Walking in the Wild
As we walked, the animals were already showing themselves to us. The baboons with their red behinds. An older male giraffe with darker coloration. Spotted deer. A big dusky buck. Every time an animal revealed itself, I feel something in my heart mending as inwardly I exclaim, “You’re ALIVE!”
My grief is pulsing through me. This is a grief I didn’t realize I had so deeply. I am shocked to see these “zoo” animals alive and radiating such peace and happiness. Something inside me has been grieving the loss of so many endangered species. I had become hopeless I guess. I had become cynical. I had given up on wild animals. I had assumed there was no where left on the earth where these giant beasts could possibly be happy. I realize that to a great extent, with the loss of natural habitat from the virus of humanity, this is becoming true.
I grew up visiting the San Diego Zoo very often. I would sit with the animals, watching the elephants, the giraffes, the big cats. I could feel that they were often depressed, listless, neurotic. But these animals in this wild place – they were watching, awake, present, peaceful, confident. They were truly ALIVE. And witnessing this, and even thinking about it again now, has me weep with a strange mix of grief and relief and joy and hopeless hope.
How is this dichotomy reflected in how I am in my body? How we all are in our fleshy animal bodies? How does my vanity keep me in my own enclosure, neurotic and caged in something that tries to approximate my own natural habitat?
We walk on. Black rhino foot print. We begin our quiet lessons about the tracks of the resident animals. Birdsong. Hazy gorgeous African light through the grasses. A family of White Rhino grazing peacefully nearby. My tears wash the dust from my eyes, so that’s convenient.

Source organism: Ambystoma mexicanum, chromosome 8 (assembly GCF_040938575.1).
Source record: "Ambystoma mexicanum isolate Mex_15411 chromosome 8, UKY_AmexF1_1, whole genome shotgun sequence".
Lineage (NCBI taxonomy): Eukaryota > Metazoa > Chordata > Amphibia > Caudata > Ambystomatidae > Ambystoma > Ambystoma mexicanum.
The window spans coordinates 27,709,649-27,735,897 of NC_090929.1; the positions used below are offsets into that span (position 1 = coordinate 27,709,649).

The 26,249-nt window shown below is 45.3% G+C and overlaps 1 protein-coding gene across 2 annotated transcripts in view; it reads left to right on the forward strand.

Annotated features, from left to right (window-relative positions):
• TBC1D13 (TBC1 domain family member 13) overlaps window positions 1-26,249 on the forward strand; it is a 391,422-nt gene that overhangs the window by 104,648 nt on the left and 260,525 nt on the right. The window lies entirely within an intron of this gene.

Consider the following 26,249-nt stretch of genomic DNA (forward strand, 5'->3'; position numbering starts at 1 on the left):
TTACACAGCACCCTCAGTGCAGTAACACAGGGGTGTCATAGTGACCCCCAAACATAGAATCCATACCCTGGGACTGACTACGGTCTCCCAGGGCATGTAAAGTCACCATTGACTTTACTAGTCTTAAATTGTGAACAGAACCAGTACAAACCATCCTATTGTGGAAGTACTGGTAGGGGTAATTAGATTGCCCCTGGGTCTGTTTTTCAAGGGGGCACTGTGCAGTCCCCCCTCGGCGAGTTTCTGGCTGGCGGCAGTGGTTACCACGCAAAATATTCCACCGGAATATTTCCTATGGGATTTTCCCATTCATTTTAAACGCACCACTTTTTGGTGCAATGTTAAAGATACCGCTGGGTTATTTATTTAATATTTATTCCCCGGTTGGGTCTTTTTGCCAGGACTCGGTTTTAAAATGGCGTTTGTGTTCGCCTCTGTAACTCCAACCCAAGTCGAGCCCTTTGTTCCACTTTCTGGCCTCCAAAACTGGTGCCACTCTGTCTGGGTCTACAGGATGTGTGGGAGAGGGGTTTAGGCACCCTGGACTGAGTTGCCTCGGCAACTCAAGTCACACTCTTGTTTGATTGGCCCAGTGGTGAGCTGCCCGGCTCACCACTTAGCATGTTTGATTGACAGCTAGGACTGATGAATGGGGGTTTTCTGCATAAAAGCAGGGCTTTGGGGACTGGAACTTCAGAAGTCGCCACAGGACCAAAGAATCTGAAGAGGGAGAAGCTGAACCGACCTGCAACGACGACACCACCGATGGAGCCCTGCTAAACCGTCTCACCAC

More baboons, chillin on the rocks like lazy frat boys drunk on beer on a football Sunday. Their spirits are so light. On top of the world. And I can feel their joy pulsing through me. Yes. Wild ones still exist, in this balanced environment, co-existing with the other creatures in harmony. Yes. It is possible to simply relax on the rocks at the river and enjoy life.
We remove our shoes to wade through the river we will be drinking from for the next week. Nearby we hear a grumbling growl and moaning roar. “Ah. The lions are mating,” says Zondi. “We will camp here so we might see them. They know we are here. They see us. Perhaps we will see them.”
Camping in the Wild
We set our first camp on the rocky ledge over the river that the baboons usually use to sleep, since it is an easily defensible space. We camp on the northern ledges, and let the baboons have the ledge as it extends beyond brush to the south.
It’s hot, and we are tired even though this was our shortest walk day by far. Three of us women climb down the rocks, strip down, and lay like crocodiles in the cold water. (This, after the guardians checked it for crocodiles and gave us permission to do so!). We squeal in body-shock and ecstatic joy as the crystalline water sends goosebumps all over our bodies. We keep saying “we are in Africa” because we still don’t believe it fully.